His name is Leon Bear Stern, and he is magnificent.
In fact, if you were to imagine an archetype of “the black cat,” you’d probably picture someone like Leon Bear — dignified, regal, confident, intelligent, and wise. And his luscious black coat is one of the most glorious things about him…that and his bodacious belly.
But for reasons I find ridiculous, people have singled out black cats like Leon and ascribed all kinds of mysterious powers to them. Since the Middle Ages, black cats have been associated with witches, as in Halloween. Because of this ludicrous idea, these poor animals were killed in horrifying ways and in huge numbers for years.
On the other hand, in Scotland, a black cat showing up at your door means prosperity. In fact, in all of Britain, and in Japan, black cats are said to bring good luck — including the belief that a woman who lives with a black cat will have lots of “suitors.” (I guess this could be either good or bad luck, depending on the quality of the suitors.)
And just to make things even more absurd, in Germany, if a cat crosses your path from right to left, it’s back luck. But if the cat crosses from left to right, it’s good luck. Or maybe it’s the other way around…
Personally, I agree with this great quote attributed to Groucho Marx: “A black cat crossing your path signifies that the animal is going somewhere.” That’s it. Plain and simple. No meaning beyond the obvious.
Unfortunately, the obvious hasn’t always worked in favor of black cats, who are clearly beautiful, fun, charming, and perfect companions. Despite their silky coats and great personalities, black cats are often overlooked in shelters and are frequently the last be adopted. That senseless superstition just won’t let go.
Well, at my house, black cats rule, especially Leon Bear. And like all cats of any color, Leon has a story that makes his life even more fascinating — and my love and respect for him even deeper.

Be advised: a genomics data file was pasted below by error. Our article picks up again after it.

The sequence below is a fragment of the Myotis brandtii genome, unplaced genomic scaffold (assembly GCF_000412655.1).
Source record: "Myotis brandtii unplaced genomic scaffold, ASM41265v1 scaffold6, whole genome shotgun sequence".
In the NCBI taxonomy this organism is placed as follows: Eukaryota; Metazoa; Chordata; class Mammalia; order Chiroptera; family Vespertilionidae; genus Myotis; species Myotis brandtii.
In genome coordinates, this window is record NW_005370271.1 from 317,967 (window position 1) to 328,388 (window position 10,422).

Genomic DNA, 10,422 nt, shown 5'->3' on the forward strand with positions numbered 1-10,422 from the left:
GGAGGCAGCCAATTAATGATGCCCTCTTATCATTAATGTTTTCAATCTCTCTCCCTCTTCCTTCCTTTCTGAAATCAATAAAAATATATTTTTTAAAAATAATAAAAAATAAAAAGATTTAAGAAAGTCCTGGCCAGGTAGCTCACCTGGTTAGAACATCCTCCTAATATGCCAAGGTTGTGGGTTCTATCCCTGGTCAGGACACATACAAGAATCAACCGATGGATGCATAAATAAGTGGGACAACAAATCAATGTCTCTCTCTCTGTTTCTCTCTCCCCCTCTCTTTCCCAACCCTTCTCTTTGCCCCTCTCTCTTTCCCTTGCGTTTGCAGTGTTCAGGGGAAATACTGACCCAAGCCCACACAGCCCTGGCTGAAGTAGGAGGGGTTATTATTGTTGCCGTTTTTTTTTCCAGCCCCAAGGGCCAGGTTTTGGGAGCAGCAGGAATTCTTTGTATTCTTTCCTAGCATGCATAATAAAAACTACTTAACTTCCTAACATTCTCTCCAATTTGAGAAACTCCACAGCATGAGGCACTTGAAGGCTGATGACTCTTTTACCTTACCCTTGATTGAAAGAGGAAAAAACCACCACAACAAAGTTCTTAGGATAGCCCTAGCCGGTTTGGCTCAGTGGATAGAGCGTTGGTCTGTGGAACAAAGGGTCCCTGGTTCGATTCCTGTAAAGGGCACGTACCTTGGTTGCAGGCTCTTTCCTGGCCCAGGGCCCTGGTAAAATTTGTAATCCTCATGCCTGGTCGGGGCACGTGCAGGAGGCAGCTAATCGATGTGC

In the spring of 2011, a series of fierce tornadoes devastated several communities in Alabama. My colleagues at Animal League America deployed their Emergency Rescue Team to the area multiple times to coordinate rescues and eventually bring unclaimed pets back to Long Island for a second chance.
One of those animals was a 20-pound feline. The North Shore team had found him wandering through the rubble after the storms had demolished the shelter he’d been living in, killing almost every pet inside. But this hunk of love was a survivor, and Howard and I were thrilled to adopt him and make him our own. Since then, Leon Bear has been the king of his domain, watching the parade of beautiful foster felines — of all stripes and colors — that’s passed through our home during the past two years.
In recent months we’ve nurtured an incredible batch of kittens and cats, many of them black and all of them with stories of their own. Gentle soul Violet, darling Daphne, yummy Plum, Cosmo (who needed so much medical care and is worth every eye drop and more), Dear Prudence, Little Bear with his fuzzy grey belly, darling Clarabelle, dreamy Mr. Moonlight, and Sparrow, an elegant adult who found the perfect family to care for her. And I will never forget Wilson — no eyes but a full heart — and Jellybean, who now shares life with another black cat named Mickey.
I am so pleased to be able to showcase these perfectly sweet cats and help dispel the myths that surround them. Black cats are simply cats, no more or less magical than all cats are. I think every home should have at least one black cat. They’re like the classic little black dress: always in fashion and perfect for everyone.
So if you’re thinking about adopting a new feline friend, check out the black beauties, especially the adults. You’ll never regret the love and light they’ll bring into your life.
P.S. Not long ago, I saw an online posting of a handsome little ginger kitten that brought me to tears. He was in an overcrowded Manhattan shelter — his eyes rimmed in red and swollen shut — and he was on the “Urgent: To Be Destroyed List.” With help from Animal League America, we pulled him out of that shelter, off that awful list, and in short order he joined my fosters. Howard named him Jasper, and after lots of medication, eye drops, and TLC, he not only survived but thrived. And lo an behold, he became best buddies with Cosmo, one of our black kittens who also needed special care. It was a long journey, but on September 8 Jasper was ready to fly. He and Cosmo were adopted together by a wonderful young woman. And all I can say is, what a story! Jasper, who was on his way to being destroyed, now has health, a loving new home, and a really cool new name: Lennon. I’m so grateful to be on Animal League America’s team and thankful we could save one more precious little life together.